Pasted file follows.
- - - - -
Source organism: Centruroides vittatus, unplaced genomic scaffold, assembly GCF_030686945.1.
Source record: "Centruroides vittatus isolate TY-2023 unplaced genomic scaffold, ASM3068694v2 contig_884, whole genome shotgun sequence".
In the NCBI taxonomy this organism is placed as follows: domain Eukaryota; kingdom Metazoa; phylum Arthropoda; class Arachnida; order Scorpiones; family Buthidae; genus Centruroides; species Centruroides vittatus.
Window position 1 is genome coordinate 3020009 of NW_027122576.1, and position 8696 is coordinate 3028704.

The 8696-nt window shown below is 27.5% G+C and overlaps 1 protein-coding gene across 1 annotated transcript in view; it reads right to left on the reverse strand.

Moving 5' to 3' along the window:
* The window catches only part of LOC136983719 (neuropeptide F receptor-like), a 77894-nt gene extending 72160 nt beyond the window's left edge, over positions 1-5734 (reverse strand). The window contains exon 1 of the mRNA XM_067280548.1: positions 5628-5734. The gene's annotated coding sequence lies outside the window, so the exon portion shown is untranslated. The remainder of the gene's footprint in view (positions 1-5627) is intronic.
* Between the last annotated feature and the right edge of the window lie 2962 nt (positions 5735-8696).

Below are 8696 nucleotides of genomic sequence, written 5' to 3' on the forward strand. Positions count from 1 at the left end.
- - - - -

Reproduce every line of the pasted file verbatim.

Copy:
Source organism: Centruroides vittatus, unplaced genomic scaffold, assembly GCF_030686945.1.
Source record: "Centruroides vittatus isolate TY-2023 unplaced genomic scaffold, ASM3068694v2 contig_884, whole genome shotgun sequence".
In the NCBI taxonomy this organism is placed as follows: domain Eukaryota; kingdom Metazoa; phylum Arthropoda; class Arachnida; order Scorpiones; family Buthidae; genus Centruroides; species Centruroides vittatus.
Window position 1 is genome coordinate 3020009 of NW_027122576.1, and position 8696 is coordinate 3028704.

The 8696-nt window shown below is 27.5% G+C and overlaps 1 protein-coding gene across 1 annotated transcript in view; it reads right to left on the reverse strand.

Moving 5' to 3' along the window:
* The window catches only part of LOC136983719 (neuropeptide F receptor-like), a 77894-nt gene extending 72160 nt beyond the window's left edge, over positions 1-5734 (reverse strand). The window contains exon 1 of the mRNA XM_067280548.1: positions 5628-5734. The gene's annotated coding sequence lies outside the window, so the exon portion shown is untranslated. The remainder of the gene's footprint in view (positions 1-5627) is intronic.
* Between the last annotated feature and the right edge of the window lie 2962 nt (positions 5735-8696).

Below are 8696 nucleotides of genomic sequence, written 5' to 3' on the forward strand. Positions count from 1 at the left end.